Who can dismiss a probation violation?
A probation violation report is not a new criminal charge. It is, rather, a “statement of the violations alleged” under G.S. 15A-1345, necessary to give a defendant the notice that is constitutionally and statutorily required before the court may respond to a violation. (Violations of unsupervised probation are governed by the special notice rules set out in G.S. 15A-1344(b1).)
And yet, probation violation reports are often “dismissed” like criminal charges. Sometimes there are technical problems with an allegation, like when it wasn’t filed before the case expired, or when the probationer is alleged to have violated a condition to which he or she is not actually subject (like an absconding violation by a probationer who falls within the absconding donut hole). Sometimes, an alleged violation is rolled into a plea negotiation where the State agrees not to go forward on a violation in exchange for a defendant’s guilty plea to a new criminal offense. And sometimes, a person previously in violation has since come into compliance—perhaps by paying off some monetary arrearage, or by completing community service hours on which he or she had fallen behind.
Nobody seems to have much trouble with dismissals at an actual violation hearing. Many appellate cases note “motions to dismiss” violations without disapproval. See, e.g., State v. Black, 197 N.C. App. 373, 374 (2009) (“Defendant filed a motion to dismiss the probation violation charge and argued the court was without jurisdiction . . . .”). Violations not found by the court are styled as “dismissals” on the modification and revocation forms that result from the hearing, and coded as such in the computer.
But what if a violation is handled without a hearing? Is it necessary to have a judge dismiss it? Should a judge “dismiss” a violation that never actually came before him or her for hearing? May a prosecutor “dismiss” a violation before hearing in the same way he or she would dismiss a criminal charge before trial?
The background issue is that probation violation reports do not fit neatly into the types of criminal “pleadings” set out in G.S. 15A-921, and the voluntary dismissal statute (G.S. 15A-931) applies only to the “charges” set out in those pleadings. There is no statute that speaks directly to the dismissal of a violation report. That vacuum gets filled with a variety of local practices. Adding to the confusion is the fact that some disposition codes available in relation to criminal charges are not available in probation matters. For example, the “VD” code for a voluntary dismissal is not available for probation violations, but dismissal with leave (“VL”) is.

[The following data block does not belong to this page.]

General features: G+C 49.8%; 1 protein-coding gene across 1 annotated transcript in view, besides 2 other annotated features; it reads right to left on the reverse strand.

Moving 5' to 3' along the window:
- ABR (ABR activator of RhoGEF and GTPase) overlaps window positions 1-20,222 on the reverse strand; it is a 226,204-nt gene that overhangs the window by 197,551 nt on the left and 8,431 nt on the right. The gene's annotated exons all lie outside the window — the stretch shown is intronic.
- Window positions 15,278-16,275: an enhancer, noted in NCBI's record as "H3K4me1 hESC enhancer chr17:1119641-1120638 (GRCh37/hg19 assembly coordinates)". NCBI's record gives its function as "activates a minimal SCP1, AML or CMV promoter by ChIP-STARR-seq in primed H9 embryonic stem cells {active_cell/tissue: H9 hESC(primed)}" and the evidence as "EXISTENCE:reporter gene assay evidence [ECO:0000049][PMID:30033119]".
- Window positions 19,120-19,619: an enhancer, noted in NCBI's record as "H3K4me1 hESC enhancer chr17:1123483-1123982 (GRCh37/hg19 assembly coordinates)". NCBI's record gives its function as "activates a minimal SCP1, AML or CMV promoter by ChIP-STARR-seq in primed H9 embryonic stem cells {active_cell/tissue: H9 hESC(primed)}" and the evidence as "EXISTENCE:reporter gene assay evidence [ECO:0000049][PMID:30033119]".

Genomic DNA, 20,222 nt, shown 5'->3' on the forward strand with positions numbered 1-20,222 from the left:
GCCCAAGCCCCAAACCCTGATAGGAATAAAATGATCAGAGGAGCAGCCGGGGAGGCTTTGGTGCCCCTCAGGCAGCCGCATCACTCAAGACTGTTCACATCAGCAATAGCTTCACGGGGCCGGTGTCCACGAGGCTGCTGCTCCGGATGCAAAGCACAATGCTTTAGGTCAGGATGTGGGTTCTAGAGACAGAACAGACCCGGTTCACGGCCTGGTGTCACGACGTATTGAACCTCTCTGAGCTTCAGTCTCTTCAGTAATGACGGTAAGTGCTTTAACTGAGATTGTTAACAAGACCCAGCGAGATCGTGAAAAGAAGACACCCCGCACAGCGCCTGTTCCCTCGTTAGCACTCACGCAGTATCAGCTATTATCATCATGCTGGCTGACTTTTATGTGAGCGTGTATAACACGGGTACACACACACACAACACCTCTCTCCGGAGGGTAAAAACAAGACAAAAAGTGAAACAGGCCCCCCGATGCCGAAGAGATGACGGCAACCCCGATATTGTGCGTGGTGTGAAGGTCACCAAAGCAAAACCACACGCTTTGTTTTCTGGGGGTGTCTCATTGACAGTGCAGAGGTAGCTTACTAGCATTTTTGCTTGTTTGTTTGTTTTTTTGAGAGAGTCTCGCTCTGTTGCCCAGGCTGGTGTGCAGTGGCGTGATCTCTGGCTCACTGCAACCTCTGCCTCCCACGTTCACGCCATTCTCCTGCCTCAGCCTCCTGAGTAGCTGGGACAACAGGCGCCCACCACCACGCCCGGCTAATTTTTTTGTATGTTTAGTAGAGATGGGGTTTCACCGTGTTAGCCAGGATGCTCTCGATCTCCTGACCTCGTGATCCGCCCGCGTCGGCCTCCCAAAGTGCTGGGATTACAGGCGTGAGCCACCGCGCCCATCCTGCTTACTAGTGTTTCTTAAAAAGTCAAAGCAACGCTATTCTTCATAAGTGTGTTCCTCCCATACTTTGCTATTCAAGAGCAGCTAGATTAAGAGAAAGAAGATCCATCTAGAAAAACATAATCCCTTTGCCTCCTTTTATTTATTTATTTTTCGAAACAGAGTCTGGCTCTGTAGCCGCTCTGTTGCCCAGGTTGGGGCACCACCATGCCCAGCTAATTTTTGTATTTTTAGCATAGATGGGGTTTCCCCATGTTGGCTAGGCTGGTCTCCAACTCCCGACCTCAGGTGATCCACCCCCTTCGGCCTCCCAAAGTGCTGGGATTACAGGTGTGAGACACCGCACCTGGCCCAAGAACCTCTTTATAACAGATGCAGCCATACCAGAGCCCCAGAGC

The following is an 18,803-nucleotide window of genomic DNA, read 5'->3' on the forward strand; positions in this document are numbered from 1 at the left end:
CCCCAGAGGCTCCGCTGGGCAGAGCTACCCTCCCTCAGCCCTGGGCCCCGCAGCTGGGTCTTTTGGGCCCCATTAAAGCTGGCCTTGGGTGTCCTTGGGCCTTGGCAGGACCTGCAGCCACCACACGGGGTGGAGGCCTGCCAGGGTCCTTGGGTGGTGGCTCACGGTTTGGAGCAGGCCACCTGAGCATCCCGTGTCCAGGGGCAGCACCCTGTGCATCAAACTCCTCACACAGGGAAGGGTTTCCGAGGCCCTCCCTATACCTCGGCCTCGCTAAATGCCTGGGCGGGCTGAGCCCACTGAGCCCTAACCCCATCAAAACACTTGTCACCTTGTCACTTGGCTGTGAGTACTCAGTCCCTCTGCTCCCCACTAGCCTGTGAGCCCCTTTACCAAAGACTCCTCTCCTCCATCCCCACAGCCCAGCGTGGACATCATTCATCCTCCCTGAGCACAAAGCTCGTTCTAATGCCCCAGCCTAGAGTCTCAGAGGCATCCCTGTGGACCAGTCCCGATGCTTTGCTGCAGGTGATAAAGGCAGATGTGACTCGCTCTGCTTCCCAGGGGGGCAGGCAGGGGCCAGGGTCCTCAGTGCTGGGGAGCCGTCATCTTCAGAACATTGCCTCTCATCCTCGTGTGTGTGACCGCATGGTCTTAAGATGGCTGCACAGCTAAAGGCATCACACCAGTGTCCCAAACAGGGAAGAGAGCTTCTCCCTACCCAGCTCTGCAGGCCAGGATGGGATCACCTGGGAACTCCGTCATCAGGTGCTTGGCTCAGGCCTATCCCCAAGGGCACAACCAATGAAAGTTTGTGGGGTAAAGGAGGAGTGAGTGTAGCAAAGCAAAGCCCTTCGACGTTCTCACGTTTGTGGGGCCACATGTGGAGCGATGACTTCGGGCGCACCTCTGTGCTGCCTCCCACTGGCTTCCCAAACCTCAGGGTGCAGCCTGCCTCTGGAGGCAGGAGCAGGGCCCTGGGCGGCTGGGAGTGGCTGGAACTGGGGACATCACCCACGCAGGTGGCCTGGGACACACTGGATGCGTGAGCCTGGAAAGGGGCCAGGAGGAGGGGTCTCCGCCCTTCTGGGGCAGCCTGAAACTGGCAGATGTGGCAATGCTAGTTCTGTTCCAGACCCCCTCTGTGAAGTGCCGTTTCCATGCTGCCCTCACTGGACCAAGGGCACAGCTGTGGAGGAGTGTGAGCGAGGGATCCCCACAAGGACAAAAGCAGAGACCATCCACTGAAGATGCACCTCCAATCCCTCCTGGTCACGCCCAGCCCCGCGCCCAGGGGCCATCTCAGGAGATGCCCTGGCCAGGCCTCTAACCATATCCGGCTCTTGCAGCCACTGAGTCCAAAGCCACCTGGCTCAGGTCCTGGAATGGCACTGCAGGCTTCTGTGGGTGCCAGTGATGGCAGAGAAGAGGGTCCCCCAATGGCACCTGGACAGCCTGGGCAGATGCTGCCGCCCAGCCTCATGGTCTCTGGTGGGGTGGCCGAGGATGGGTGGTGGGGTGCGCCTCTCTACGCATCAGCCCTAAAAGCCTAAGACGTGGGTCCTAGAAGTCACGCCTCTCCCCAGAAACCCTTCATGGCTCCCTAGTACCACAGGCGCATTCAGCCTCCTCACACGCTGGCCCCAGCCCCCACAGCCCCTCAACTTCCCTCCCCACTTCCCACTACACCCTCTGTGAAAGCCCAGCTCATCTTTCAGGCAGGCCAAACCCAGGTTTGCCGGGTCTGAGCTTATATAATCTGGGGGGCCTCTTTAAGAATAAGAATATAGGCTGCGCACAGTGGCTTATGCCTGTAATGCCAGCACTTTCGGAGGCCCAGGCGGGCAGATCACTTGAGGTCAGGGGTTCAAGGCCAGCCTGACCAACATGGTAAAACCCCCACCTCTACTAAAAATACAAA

In some districts, it is thought that only a judge may dismiss a probation violation. In those places, they will close out an agreed-upon resolution of a violation by bringing it to a judge for his or her signature on the dismissal. To some degree that practice may flow from the unavailability of the VD code. Or, it may result from some sense that the progress of a probation case is, ultimately, a matter between the court and the Division of Adult Correction. There is a plausible statutory basis for that view: G.S. 15-205 says that cases are referred to probation officers by the judge and that officers report back on them in writing to the court, without any mention of the district attorney.
Whatever the origin, I could understand a judge being hesitant to dismiss a violation he or she has heard nothing about. In my view a prosecutor could—and arguably should—be the one who dismisses a violation if the real basis for the dismissal is the prosecutor’s decision or agreement not to bring it before the court for hearing. The burden of proving a violation is on the State, see, e.g., State v. Tennant, 141 N.C. App. 524 (2000), and there’s no clear basis for imputing to the court a prosecutor’s decision not to go forward on that burden. In other words, if there isn’t going to be a hearing, I think the prosecutor can dismiss the allegation himself or herself, without any need for a judge to make it official. In the absence of a VD code, my understanding is that clerks will record that sort of thing as a PO (Probation Other), and then note the State’s dismissal in a free text fields.
I don’t see any appellate cases on point. The closest thing I found was State v. Norwood, 193 N.C. App. 456 (2008) (unpublished), in which the court of appeals noted without disapproval that the State had dismissed some of a defendant’s alleged violations before the violation hearing but proceeded on others. In the absence of much statutory or appellate guidance, I would be very interested to learn more about how dismissed violations are handled in your district.